Selective cannabinoids provide a small analgesic benefit in patients with chronic NP. There was a high degree of heterogeneity among publications included in this SR-MA. Well-designed, large, randomized studies are required to better evaluate specific dosage, duration of intervention, and the effect of this intervention on physical and psychologic function.”
“The poor survival of cells in ischemic sites diminishes the therapeutic efficacy of stem cell therapy. Previously we and others have reported that Cannabinoid receptor type II (CB2) is protective during heart ischemic injury for its anti-oxidative activity. However, whether CB2 activation could improve the survival and therapeutic efficacy of stem cells in ischemic myocardium and the underlying mechanisms remain elusive.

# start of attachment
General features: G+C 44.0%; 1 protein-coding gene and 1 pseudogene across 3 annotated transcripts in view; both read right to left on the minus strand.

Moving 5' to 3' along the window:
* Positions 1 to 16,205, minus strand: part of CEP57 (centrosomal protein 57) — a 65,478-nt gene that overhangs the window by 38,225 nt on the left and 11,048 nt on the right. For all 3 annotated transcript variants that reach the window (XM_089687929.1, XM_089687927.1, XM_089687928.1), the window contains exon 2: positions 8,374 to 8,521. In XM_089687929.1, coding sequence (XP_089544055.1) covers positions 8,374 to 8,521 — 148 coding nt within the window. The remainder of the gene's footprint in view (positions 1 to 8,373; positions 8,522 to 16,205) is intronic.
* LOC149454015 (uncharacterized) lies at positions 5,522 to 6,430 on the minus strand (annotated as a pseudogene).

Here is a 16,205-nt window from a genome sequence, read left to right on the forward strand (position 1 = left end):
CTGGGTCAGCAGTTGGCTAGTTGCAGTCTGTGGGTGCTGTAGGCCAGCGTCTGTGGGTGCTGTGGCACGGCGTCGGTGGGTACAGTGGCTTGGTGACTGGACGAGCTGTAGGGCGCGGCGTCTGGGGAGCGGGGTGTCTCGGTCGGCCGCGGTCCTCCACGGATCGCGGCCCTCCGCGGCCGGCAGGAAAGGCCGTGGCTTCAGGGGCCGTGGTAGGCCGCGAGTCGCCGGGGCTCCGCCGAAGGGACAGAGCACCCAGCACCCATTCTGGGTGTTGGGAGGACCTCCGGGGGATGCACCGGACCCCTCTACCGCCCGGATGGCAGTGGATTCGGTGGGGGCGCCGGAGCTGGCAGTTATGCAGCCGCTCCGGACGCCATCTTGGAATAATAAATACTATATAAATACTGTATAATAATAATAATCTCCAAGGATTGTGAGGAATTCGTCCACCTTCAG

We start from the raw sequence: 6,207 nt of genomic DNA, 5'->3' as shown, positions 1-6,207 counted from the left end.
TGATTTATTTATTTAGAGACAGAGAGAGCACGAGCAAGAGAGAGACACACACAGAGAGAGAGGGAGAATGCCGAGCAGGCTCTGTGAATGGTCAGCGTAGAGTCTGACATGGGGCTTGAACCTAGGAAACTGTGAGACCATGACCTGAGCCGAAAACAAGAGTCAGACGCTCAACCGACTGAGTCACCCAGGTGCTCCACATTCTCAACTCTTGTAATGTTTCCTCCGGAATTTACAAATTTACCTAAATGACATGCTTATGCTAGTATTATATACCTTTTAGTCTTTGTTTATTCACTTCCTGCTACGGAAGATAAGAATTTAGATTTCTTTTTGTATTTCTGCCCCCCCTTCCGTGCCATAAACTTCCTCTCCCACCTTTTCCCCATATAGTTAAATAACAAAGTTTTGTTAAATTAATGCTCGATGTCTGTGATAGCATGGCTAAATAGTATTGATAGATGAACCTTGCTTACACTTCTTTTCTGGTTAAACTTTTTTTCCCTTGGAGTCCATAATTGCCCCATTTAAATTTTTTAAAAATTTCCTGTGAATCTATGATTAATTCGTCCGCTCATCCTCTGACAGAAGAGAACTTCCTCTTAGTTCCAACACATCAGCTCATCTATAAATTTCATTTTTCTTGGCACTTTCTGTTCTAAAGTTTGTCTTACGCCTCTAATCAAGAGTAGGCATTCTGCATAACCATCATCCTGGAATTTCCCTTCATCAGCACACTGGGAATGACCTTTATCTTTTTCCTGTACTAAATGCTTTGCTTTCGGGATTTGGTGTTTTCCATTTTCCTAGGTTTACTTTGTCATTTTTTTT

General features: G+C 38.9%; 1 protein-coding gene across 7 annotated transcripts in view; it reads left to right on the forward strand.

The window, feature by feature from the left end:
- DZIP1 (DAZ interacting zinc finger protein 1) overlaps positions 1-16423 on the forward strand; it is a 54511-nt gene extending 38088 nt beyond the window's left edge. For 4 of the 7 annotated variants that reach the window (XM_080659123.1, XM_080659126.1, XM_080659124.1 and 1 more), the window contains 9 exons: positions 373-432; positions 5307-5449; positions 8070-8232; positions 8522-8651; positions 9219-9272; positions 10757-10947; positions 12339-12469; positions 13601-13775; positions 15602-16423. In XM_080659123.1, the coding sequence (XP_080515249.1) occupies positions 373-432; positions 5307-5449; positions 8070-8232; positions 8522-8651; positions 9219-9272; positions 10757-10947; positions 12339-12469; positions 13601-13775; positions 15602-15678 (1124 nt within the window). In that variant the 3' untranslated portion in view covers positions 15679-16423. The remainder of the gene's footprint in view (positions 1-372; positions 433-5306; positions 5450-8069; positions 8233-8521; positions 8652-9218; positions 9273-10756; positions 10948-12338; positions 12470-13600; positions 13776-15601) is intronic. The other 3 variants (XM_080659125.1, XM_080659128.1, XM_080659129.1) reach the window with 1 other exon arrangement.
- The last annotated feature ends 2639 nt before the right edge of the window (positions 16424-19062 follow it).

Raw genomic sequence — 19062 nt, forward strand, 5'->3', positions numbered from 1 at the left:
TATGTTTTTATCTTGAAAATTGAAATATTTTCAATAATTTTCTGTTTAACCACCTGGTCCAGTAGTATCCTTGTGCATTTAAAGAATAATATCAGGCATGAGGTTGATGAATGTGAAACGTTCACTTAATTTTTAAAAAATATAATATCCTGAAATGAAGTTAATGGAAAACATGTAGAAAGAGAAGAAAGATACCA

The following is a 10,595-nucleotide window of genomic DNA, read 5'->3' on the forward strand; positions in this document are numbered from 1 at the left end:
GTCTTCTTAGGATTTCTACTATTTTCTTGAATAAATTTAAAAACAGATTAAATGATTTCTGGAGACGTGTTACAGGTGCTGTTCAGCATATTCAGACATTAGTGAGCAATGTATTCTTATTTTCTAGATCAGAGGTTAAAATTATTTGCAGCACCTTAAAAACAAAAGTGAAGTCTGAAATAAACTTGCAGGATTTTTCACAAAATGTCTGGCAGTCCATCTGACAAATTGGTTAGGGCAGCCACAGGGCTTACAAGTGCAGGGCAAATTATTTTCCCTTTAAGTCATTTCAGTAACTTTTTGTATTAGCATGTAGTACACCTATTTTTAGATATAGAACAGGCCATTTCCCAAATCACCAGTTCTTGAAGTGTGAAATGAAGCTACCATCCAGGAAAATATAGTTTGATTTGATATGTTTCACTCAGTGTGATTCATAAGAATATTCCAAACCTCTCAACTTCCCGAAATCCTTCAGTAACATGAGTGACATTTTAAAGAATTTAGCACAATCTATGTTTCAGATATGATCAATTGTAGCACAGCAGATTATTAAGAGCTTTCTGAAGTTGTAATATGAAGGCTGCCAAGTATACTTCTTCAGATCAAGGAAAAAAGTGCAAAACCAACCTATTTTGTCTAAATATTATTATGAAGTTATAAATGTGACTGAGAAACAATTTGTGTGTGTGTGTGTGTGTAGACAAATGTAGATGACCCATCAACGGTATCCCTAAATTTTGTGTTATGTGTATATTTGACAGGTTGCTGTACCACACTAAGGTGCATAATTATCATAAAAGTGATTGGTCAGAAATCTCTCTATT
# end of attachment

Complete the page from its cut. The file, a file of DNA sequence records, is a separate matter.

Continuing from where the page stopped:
Here, we showed evidence that CB2 agonist AM1241 treatment could improve the functional survival of adipose-derived mesenchymal stem cells (AD-MSCs) in vitro as well as in vivo. Moreover, AD-MSCs adjuvant with AM1241 improved cardiac function, and inhibited cardiac oxidative stress, apoptosis and fibrosis. To unveil possible mechanisms, AD-MSCs were exposed to hydrogen peroxide/serum deprivation to simulate the ischemic environmentin myocardium. Results delineated that AM1241 blocked the apoptosis, oxidative damage and promoted the paracrine effects of AD-MSCs. Mechanistically, AM1241 activated signal transducers and activators of transcription 3 (Stat3) through the phosphorylation of Akt and ERK1/2. Moreover, the administration of AM630, LY294002, U0126 and AG490 (inhibitors for CB2, Akt, ERK1/2 and Stat3, respectively) could abolish the beneficial actions of AM1241.